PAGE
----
On Working and Blogging

I created this blog a little more than 2 years ago, when I was on parental leave to take care of my second child. Unlike my firstborn, this little one would eat and sleep well without any major drama which gave me enough time to do other things besides household chores. A year later  I went back to work, in a new department and a new role, and I realized that my urge to write had reduced significantly.

Here are some reasons why.

Needing distance to reflect

While on parental leave, I had the time and the necessary distance to think about what had happened throughout my short career. I was no longer in the middle of events, so I had a clearer picture of what went right and what went wrong. The blogs were my retrospectives of what I had learned and observed over the years. Going back to work meant that I experienced new things, but I no longer had that clarity of completed outcomes that I could document. So nowadays, since things I hold to be true one day I might find irrelevant the next, it is very hard for me to write down my lessons learned.

Working when work is over

During the work hours, most of the time I am executing tasks that require a reaction from my side. There are things that simply need to be done, emails to be answered and meetings to attend. Not that there is no value in these things, but it rarely feels like creative work. So, when – finally – office hours are over, I find the peace and quiet to do all the creative and interesting stuff around my project that I don’t have time for during the day. Especially now that the work laptop is always on my desk, it just seems more natural to do actual work than to create content of my own.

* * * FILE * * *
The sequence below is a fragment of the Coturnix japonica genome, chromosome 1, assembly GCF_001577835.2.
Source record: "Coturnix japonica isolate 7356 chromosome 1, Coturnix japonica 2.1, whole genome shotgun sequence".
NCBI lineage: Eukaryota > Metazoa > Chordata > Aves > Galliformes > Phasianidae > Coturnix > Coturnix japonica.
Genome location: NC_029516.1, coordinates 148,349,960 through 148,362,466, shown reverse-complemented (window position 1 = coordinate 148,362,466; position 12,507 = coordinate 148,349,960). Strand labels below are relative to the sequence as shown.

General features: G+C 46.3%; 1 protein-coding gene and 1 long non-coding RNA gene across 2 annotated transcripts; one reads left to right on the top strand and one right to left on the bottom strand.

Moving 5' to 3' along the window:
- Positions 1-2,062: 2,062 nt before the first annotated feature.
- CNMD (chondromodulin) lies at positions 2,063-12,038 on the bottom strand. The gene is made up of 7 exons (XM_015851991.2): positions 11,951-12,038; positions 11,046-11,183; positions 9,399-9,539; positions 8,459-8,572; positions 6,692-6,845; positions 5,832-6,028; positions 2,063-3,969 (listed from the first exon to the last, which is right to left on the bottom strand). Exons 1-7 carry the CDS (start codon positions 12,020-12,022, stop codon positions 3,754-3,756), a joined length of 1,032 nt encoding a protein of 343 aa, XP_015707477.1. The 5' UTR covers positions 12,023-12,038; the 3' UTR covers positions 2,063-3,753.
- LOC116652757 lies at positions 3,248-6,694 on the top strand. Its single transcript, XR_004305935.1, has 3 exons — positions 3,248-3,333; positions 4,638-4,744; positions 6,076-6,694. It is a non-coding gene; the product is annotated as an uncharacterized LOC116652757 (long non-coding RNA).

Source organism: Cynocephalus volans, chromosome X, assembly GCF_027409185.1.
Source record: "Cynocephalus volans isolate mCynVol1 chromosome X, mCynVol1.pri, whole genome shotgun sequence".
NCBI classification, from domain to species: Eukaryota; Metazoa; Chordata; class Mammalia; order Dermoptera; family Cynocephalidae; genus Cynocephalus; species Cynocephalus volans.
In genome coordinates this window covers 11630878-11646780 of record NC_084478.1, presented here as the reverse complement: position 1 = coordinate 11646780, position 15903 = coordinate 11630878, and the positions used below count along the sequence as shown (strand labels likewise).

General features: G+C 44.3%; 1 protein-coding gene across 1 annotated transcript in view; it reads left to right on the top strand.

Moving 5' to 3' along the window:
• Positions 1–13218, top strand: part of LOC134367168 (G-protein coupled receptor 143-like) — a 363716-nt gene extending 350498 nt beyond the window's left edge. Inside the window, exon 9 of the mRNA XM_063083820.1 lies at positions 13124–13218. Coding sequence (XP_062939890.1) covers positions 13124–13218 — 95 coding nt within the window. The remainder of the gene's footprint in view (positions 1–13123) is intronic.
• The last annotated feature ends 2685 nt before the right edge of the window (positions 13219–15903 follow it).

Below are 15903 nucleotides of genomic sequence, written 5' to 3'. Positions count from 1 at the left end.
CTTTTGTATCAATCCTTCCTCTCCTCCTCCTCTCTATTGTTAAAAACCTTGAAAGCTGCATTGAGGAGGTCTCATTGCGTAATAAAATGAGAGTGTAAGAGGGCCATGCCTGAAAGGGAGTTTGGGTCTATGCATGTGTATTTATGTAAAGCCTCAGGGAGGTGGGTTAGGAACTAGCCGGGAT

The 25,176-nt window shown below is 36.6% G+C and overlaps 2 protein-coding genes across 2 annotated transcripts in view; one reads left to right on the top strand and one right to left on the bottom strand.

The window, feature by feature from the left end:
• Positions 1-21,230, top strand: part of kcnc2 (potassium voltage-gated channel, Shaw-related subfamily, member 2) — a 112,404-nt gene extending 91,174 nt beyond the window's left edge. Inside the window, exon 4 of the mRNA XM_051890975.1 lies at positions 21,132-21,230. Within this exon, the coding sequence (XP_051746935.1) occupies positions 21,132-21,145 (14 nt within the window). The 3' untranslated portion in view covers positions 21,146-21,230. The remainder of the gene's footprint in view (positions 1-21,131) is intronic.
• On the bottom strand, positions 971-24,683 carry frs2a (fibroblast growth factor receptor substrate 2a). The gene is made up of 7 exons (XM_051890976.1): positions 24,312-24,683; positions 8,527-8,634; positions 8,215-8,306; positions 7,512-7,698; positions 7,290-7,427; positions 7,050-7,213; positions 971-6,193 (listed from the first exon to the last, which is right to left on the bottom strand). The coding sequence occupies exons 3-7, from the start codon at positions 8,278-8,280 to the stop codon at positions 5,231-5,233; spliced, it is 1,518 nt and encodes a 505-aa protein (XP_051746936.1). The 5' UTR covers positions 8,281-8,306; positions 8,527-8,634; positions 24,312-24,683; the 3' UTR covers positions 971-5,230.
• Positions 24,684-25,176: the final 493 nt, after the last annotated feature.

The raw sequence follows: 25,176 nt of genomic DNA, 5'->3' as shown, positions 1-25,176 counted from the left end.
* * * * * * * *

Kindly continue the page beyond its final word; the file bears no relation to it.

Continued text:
There is life after work

Being at home and taking care of the kids is a lot of work but it is not “work” work. Writing blog posts about my experiences from my job was the only thing I did during that time that required a different level of concentration than my day-to-day errands. But now, even if I still work part-time, I find myself feeling mentally exhausted at the end of the day, so doing one more thing that requires my focus  just seems too much. Watching TV, playing games or just simply doing nothing when the day is over feels like a pretty good plan to me right now.

So, the natural question here is, why am I writing this blog post? I still find joy in doing it. I feel no obligation to “produce” something every so often. It also doesn’t need to be perfect as I’ve come to embrace my stupidity in most new things I try. Nowadays, it’s about trying to formulate half decent questions, and if something comes out of it, note it down. And that will do for now.